Information sharing in a nonprofit network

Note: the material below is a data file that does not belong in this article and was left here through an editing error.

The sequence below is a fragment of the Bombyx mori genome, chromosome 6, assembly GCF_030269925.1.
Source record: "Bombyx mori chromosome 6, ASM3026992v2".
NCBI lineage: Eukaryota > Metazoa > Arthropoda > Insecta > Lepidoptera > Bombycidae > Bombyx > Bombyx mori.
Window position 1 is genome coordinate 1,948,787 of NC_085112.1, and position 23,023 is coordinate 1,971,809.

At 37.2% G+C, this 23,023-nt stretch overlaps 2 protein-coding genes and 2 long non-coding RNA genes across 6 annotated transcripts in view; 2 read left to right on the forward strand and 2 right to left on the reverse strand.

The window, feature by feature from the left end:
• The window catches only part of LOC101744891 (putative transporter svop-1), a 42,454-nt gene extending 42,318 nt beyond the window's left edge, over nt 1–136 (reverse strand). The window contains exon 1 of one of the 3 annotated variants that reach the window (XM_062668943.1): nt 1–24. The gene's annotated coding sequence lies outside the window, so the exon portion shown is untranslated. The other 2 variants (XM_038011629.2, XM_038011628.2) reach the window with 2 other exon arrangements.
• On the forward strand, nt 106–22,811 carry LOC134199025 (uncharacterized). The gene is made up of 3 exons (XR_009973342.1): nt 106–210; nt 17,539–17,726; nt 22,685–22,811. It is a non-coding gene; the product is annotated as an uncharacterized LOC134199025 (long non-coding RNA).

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The civil rights and other social justice movements, such as the fight against child sex trafficking are examples of an informal context where information and communications technologies (ICTs) have been actively applied in hopes of furthering social justice causes. But while we see that informally organized, grassroots groups have shown considerable interest in ICTs, the actual effectiveness of ICTs for these groups remains largely unknown. This is particularly so when combining both the complexity of the technology landscape and large grassroots interorganizational networks. Given the enormous challenge of social justice issues, there are pressing needs that go beyond connecting more just individuals to help nonprofits. A central need of nonprofit social justice organizations is the connection and coordination of many different groups into interorganizational networks (or groups of groups). In my research, I conducted an in-depth qualitative study of such a network engaged in fighting child sex trafficking. In doing so, I have identified some of the challenges of information sharing and coordination in this context. I gained insight into their information sharing needs and practices for connecting within an interorganizational network. I also conducted a design exploration by building a technology intervention to understand how ICTs can better accommodate the interorganizational needs of information sharing for connecting. My research findings point towards an initial framework in understanding information sharing technologies for informal interorganizational networks.